Geologic Disposal of Nuclear Waste

Sandia performs research on systems engineering processes and postclosure safety assessment methods to plan, develop, implement, and evaluate deep geologic disposal facilities for spent nuclear fuel (SNF) and high-level radioactive waste (HLW). Geologic disposal options for nuclear waste include mined repository concepts in salt, argillite, and crystalline rock and borehole disposal. Sandia conducts execute experimental studies, develops process models, and performs quantitative and qualitative analyses to further the scientific basis to safely dispose of nuclear waste. Our goals are to provide world-class leadership in deep geologic disposal research and development and to apply this expertise to integrate with pre-closure engineering, design, and safety analyses to support the development of a sound technical basis for multiple viable geologic disposal options in the United States.

Areas of Geologic Disposal Research and Development

The Sandia-developed Geologic Disposal Safety Assessment (GDSA) Framework is an open-source software toolkit for probabilistic safety assessment of deep geologic disposal options, including mined repositories and borehole disposal. The simulation engine for this modeling and analysis framework is PFLOTRAN, a massively parallel, multiphase flow and reactive transport simulator. Sandia’s PFLOTRAN software development team maintains and enhances the modeling capabilities necessary to simulate radionuclide transport in the subsurface and the thermal, hydrologic, mechanical, and chemical evolution of deep geologic disposal facilities. The open-source development environment has promoted worldwide use. 

GDSA Framework’s state-of-the-art simulation and analysis capabilities for post-closure safety assessment have been demonstrated on generic deep geologic repository concepts in crystalline, argillite, and salt host rocks, as well as on generic deep borehole disposal concepts. 

Sandia performs research and development (R&D) supporting the development of the technical bases for permanent disposal of SNF and HLW in mined geologic repositories. Sandia leads multiple DOE laboratories in this R&D, which includes computational and experimental studies examining the feasibility of various disposal concepts. Current mined disposal concepts include:

  • Argillite Disposal Research and Development
    • Sandia leads R&D to advance the understanding of long-term disposal of SNF and HLW in argillaceous (clay-bearing) host rock.
  • Crystalline Disposal Research and Development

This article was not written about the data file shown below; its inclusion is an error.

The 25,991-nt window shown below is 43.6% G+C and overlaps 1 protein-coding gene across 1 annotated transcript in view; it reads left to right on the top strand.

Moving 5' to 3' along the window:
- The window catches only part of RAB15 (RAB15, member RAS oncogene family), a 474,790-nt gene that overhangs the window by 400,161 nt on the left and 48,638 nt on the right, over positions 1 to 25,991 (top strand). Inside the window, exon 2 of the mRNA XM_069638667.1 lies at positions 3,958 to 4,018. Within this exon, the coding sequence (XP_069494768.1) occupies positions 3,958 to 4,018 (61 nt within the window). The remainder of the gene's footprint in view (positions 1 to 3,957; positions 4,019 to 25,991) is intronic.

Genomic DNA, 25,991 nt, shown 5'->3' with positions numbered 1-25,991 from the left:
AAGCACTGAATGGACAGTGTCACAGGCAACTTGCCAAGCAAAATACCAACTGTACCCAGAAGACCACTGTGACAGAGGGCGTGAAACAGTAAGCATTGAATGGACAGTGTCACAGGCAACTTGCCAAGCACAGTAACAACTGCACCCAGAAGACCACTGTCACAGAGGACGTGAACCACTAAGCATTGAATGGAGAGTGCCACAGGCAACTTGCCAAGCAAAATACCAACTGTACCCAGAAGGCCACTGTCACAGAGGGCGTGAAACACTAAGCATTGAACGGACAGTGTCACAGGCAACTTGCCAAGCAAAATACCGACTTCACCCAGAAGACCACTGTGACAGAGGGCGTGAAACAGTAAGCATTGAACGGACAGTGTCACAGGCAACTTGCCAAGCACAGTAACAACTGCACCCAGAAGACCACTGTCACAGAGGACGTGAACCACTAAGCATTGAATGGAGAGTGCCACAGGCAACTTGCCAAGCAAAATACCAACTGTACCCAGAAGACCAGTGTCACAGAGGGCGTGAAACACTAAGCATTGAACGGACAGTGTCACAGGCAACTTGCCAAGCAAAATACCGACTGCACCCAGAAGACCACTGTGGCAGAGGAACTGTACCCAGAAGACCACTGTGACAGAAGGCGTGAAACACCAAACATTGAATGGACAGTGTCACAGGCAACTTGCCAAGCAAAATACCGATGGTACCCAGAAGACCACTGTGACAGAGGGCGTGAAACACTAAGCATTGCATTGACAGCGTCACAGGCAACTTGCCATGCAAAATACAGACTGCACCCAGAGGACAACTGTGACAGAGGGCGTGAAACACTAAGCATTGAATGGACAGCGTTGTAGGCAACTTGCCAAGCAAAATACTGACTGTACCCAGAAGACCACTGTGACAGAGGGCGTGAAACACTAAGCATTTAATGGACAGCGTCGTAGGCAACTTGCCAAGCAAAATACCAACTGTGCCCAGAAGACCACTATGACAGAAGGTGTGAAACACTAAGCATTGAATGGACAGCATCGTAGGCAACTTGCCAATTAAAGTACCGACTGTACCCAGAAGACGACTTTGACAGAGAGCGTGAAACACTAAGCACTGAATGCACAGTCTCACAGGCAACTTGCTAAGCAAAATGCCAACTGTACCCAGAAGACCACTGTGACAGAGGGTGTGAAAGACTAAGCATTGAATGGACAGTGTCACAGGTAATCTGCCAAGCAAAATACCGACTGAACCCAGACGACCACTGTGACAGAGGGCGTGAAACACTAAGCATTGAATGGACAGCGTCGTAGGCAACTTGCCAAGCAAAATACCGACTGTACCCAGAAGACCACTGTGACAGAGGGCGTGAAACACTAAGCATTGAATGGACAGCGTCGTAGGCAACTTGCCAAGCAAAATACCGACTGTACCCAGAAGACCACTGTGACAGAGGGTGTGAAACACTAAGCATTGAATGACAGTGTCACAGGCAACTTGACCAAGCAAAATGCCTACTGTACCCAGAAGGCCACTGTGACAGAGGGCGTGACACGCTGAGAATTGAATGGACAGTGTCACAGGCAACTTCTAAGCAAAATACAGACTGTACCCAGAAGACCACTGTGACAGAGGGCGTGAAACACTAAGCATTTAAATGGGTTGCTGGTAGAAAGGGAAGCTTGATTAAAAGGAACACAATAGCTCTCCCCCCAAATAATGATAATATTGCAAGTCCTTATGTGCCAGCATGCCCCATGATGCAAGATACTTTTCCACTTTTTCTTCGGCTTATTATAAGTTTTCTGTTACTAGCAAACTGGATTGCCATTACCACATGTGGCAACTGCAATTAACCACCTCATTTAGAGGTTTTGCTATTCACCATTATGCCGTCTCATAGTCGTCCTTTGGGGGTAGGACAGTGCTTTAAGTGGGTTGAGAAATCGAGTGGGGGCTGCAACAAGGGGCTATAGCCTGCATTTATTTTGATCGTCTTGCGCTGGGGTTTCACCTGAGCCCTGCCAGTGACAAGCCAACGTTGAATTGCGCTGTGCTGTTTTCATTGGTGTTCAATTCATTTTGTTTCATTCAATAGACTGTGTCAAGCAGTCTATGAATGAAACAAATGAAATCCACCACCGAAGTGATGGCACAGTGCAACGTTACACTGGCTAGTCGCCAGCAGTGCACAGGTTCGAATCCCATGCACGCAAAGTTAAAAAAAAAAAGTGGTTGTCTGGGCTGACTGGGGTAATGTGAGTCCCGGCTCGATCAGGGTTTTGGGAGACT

• Sandia leads R&D to advance the understanding of long-term disposal of SNF and HLW in crystalline (granitic and metamorphic) host rock.
  • Salt Disposal Research and Development
    • Sandia leads a multidisciplinary, multi-laboratory team of scientists conducting laboratory and field scale R&D examining and quantifying processes associated with the disposal of heat generating waste (i.e., SNF and HLW) in a salt host rock. Sandia, Los Alamos, and Lawrence Berkeley National Laboratories are conducting the Brine Availability Test in Salt (BATS), a horizontal borehole heater test underground at the Waste Isolation Pilot Plant. The goals of this field test are to: improve understanding of brine availability and migration in bedded salt, develop models of the physical and chemical processes that occur in the salt host rock when it is heated, and inform post-closure safety assessment.
  • Engineered Barrier Systems (EBS) Research and Development
    • Sandia leads R&D to assess feasibility and applicability of EBS concepts in select geological media for the technical challenges specific to the inventory through experimental and computational capabilities that evaluate various disposal concepts and barrier material behavior.

Sandia performs research and development (R&D) to examine the SNF and HLW inventory and the behavior of past, present, and future waste forms and waste packaging concepts associated with geologic disposal. This R&D includes the Online Waste Library.

Consideration of borehole disposal for the geologic isolation of spent nuclear fuel (SNF), high-level radioactive waste (HLW), and intermediate-level radioactive waste (ILW) began with U.S. evaluations of nuclear waste disposal options in the late 1950s and continued with intermittent evaluations in several countries. Since 2008, Sandia has performed R&D to advance the understanding of borehole disposal concepts for SNF and HLW. Sandia’s ongoing work supports deep, intermediate, and shallow borehole disposal concepts.

Borehole disposal of radioactive waste has possible economic advantages over mined repository disposal in that drilling, construction, and operating costs scale linearly with waste inventory and the number of required boreholes. As a result, borehole disposal may be particularly attractive for countries with smaller radioactive waste inventories, where the modular cost of a few boreholes may be preferable to the up-front capital investment in a mined repository.